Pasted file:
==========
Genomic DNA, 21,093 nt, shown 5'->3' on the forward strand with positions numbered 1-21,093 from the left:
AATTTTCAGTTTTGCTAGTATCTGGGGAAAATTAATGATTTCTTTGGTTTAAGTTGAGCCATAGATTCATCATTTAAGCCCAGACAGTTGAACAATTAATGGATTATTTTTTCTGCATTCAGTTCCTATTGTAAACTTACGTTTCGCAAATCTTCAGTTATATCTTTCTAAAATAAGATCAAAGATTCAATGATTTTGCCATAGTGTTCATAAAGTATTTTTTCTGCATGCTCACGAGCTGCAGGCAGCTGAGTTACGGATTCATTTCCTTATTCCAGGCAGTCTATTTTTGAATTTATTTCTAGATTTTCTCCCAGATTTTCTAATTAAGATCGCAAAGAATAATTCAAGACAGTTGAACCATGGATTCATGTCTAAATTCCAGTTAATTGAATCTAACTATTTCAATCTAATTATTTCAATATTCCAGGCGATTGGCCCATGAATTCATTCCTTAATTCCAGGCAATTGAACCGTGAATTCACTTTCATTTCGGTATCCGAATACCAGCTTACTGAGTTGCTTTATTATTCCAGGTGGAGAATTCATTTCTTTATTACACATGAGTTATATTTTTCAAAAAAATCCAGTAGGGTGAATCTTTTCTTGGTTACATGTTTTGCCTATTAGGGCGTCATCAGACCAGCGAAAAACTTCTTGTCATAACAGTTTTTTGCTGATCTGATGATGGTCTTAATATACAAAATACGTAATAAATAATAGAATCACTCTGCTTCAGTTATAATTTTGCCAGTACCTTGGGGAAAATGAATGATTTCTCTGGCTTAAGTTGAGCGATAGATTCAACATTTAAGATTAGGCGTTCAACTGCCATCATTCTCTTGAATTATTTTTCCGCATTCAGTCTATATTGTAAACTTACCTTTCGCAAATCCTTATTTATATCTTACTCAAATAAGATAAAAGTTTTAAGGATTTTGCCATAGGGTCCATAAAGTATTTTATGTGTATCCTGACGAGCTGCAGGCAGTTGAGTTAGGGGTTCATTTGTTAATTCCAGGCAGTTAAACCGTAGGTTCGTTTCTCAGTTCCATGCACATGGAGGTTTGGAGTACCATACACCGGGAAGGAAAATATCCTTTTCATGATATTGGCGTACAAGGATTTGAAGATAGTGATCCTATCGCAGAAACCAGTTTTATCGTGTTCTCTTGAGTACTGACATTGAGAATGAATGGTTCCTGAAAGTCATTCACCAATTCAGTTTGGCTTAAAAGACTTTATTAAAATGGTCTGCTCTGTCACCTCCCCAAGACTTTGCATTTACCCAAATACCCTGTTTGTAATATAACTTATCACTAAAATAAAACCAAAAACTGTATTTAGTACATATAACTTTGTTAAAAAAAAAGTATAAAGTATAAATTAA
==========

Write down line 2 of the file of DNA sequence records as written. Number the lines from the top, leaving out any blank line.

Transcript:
AATTTTCAGTTTTGCTAGTATCTGGGGAAAATTAATGATTTCTTTGGTTTAAGTTGAGCCATAGATTCATCATTTAAGCCCAGACAGTTGAACAATTAATGGATTATTTTTTCTGCATTCAGTTCCTATTGTAAACTTACGTTTCGCAAATCTTCAGTTATATCTTTCTAAAATAAGATCAAAGATTCAATGATTTTGCCATAGTGTTCATAAAGTATTTTTTCTGCATGCTCACGAGCTGCAGGCAGCTGAGTTACGGATTCATTTCCTTATTCCAGGCAGTCTATTTTTGAATTTATTTCTAGATTTTCTCCCAGATTTTCTAATTAAGATCGCAAAGAATAATTCAAGACAGTTGAACCATGGATTCATGTCTAAATTCCAGTTAATTGAATCTAACTATTTCAATCTAATTATTTCAATATTCCAGGCGATTGGCCCATGAATTCATTCCTTAATTCCAGGCAATTGAACCGTGAATTCACTTTCATTTCGGTATCCGAATACCAGCTTACTGAGTTGCTTTATTATTCCAGGTGGAGAATTCATTTCTTTATTACACATGAGTTATATTTTTCAAAAAAATCCAGTAGGGTGAATCTTTTCTTGGTTACATGTTTTGCCTATTAGGGCGTCATCAGACCAGCGAAAAACTTCTTGTCATAACAGTTTTTTGCTGATCTGATGATGGTCTTAATATACAAAATACGTAATAAATAATAGAATCACTCTGCTTCAGTTATAATTTTGCCAGTACCTTGGGGAAAATGAATGATTTCTCTGGCTTAAGTTGAGCGATAGATTCAACATTTAAGATTAGGCGTTCAACTGCCATCATTCTCTTGAATTATTTTTCCGCATTCAGTCTATATTGTAAACTTACCTTTCGCAAATCCTTATTTATATCTTACTCAAATAAGATAAAAGTTTTAAGGATTTTGCCATAGGGTCCATAAAGTATTTTATGTGTATCCTGACGAGCTGCAGGCAGTTGAGTTAGGGGTTCATTTGTTAATTCCAGGCAGTTAAACCGTAGGTTCGTTTCTCAGTTCCATGCACATGGAGGTTTGGAGTACCATACACCGGGAAGGAAAATATCCTTTTCATGATATTGGCGTACAAGGATTTGAAGATAGTGATCCTATCGCAGAAACCAGTTTTATCGTGTTCTCTTGAGTACTGACATTGAGAATGAATGGTTCCTGAAAGTCATTCACCAATTCAGTTTGGCTTAAAAGACTTTATTAAAATGGTCTGCTCTGTCACCTCCCCAAGACTTTGCATTTACCCAAATACCCTGTTTGTAATATAACTTATCACTAAAATAAAACCAAAAACTGTATTTAGTACATATAACTTTGTTAAAAAAAAAGTATAAAGTATAAATTAA